PIA23738: Pollywog Craters on Mars
 Target Name:  Mars
 Is a satellite of:  Sol (our sun)
 Mission:  Mars Reconnaissance Orbiter (MRO)
 Spacecraft:  Mars Reconnaissance Orbiter (MRO)
 Instrument:  HiRISE
 Product Size:  2880 x 1800 pixels (w x h)
 Produced By:  University of Arizona/HiRISE-LPL
Other products from ESP_061768_2200
 Full-Res TIFF:  PIA23738.tif (5.191 MB)
 Full-Res JPEG:  PIA23738.jpg (806.4 kB)

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This crater is approximately 2.3 kilometers across and is located in northern Arabia Terra near where the cratered highlands meets the northern lowlands (called a "dichotomy boundary"). Small craters with an exit channel, such as this one, are nicknamed "pollywog" craters, as they resemble tadpoles.

The channel is consistent with flow *out of* the crater, rather than flow *into* the crater, because 1) the valleys do not cut down to the level of the interior crater floor, and 2) there are no deposits of material on the floor associated with the mouth of the valley.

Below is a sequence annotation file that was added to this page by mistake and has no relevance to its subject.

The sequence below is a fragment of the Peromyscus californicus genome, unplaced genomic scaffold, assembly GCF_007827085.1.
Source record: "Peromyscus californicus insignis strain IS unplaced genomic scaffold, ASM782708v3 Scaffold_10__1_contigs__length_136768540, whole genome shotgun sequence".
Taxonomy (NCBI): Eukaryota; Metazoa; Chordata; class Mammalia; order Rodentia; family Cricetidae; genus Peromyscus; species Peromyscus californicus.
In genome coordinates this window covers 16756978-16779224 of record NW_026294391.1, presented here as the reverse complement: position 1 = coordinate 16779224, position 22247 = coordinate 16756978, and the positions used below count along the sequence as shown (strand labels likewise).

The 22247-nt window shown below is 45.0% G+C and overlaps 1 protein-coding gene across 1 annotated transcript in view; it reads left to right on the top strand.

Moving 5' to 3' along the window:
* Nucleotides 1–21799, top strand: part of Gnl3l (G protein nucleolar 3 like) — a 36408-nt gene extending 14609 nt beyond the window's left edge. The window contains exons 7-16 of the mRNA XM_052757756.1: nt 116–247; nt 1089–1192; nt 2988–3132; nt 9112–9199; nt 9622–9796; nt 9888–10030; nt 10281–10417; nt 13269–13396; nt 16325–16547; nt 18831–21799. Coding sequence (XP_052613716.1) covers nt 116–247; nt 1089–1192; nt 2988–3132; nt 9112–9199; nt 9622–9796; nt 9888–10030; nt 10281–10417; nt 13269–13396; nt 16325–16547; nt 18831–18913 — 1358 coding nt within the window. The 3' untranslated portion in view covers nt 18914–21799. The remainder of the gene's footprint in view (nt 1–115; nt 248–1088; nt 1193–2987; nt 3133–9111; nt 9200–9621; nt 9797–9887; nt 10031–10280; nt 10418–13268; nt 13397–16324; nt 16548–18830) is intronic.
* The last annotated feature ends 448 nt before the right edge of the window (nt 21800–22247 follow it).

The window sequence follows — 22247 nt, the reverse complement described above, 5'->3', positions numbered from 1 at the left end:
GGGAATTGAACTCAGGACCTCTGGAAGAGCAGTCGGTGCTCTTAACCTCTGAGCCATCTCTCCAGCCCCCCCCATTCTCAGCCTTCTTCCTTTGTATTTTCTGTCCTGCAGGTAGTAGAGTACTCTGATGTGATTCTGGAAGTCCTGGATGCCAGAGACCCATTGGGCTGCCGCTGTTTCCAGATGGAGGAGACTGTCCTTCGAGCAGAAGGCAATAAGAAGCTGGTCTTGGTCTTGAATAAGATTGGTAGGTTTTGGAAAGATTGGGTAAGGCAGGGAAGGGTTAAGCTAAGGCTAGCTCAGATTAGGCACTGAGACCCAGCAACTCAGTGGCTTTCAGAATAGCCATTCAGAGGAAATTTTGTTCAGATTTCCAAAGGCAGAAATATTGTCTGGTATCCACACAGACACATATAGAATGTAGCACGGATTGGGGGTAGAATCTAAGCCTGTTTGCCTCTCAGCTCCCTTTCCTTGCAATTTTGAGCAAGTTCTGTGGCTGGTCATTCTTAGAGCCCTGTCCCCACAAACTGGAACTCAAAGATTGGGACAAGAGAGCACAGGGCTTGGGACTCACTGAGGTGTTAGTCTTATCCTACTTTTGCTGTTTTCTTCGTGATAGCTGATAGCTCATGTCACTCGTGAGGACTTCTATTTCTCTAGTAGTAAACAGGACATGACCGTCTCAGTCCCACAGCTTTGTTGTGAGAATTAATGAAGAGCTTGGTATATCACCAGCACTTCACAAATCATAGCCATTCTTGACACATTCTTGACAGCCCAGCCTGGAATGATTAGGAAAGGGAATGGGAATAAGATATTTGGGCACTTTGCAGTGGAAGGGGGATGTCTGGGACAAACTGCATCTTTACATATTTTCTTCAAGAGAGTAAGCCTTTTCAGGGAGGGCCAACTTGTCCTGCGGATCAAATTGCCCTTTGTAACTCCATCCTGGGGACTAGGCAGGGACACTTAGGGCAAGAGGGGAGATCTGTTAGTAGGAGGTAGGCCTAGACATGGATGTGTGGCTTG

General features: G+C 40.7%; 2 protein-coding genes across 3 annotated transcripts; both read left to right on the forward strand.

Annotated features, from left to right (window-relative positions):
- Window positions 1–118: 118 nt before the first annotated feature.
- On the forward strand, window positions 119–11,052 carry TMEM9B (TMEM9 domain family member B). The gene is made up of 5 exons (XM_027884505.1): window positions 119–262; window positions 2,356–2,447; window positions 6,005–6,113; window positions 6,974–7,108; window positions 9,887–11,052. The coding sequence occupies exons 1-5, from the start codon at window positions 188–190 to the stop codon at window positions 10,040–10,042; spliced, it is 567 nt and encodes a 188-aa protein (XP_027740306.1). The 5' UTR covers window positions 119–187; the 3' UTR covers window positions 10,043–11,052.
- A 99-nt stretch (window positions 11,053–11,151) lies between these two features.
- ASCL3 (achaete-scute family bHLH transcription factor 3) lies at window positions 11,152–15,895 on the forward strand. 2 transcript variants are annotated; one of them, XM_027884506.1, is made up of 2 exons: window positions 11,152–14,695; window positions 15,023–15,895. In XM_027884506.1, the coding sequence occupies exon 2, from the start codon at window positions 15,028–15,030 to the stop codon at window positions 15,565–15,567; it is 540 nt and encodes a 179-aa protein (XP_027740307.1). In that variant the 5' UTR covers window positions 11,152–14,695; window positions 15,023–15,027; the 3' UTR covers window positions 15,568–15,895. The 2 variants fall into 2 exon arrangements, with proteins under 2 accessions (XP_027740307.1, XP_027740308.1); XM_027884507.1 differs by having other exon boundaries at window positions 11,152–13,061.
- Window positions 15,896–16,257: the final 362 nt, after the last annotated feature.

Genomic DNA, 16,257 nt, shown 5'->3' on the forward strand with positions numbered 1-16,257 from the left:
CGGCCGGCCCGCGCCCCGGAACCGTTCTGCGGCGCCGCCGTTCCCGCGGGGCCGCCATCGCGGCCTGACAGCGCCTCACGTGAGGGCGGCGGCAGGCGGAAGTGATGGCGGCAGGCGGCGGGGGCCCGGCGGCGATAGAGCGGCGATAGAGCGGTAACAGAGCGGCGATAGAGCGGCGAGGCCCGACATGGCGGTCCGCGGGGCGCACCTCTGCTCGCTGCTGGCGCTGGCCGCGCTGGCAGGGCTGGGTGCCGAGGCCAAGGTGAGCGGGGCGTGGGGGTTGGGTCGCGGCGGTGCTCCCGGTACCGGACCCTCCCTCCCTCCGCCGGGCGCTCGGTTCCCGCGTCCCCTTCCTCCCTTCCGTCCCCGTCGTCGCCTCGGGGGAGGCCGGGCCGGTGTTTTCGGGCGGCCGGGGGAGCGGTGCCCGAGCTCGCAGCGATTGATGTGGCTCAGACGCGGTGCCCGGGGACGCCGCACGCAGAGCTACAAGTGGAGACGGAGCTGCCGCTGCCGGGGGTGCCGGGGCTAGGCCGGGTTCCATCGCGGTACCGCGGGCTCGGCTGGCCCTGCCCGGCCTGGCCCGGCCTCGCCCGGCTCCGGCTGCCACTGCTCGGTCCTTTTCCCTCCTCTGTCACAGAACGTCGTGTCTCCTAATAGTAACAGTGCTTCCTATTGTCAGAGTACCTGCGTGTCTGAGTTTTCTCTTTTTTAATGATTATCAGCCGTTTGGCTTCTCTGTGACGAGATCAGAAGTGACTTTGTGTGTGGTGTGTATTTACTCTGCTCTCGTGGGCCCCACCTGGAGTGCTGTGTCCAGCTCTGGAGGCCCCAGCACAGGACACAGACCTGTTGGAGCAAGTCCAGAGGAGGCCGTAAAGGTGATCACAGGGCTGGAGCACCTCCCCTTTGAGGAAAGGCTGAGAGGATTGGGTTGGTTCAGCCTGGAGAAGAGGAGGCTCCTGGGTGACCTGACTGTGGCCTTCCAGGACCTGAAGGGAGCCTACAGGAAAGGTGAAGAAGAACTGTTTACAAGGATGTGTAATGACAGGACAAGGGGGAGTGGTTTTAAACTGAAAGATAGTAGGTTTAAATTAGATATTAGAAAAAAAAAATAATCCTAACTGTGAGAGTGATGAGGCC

This small crater was probably once filled with an ice-covered lake that overflowed, forming the exit channel. Young craters with exit channels are intriguing because they record a relatively recent (during the Amazonian epoch) wet environment on Mars.

The map is projected here at a scale of 25 centimeters (9.8 inches) per pixel. (The original image scale is 29.8 centimeters [11.7 inches] per pixel [with 1 x 1 binning]; objects on the order of 89 centimeters [35.0 inches] across are resolved.) North is up.

This is a stereo pair with ESP_062045_2200.

The University of Arizona, in Tucson, operates HiRISE, which was built by Ball Aerospace & Technologies Corp., in Boulder, Colorado. NASA's Jet Propulsion Laboratory, a division of Caltech in Pasadena, California, manages the Mars Reconnaissance Orbiter Project for NASA's Science Mission Directorate, Washington.

Image Credit:
NASA/JPL-Caltech/University of Arizona

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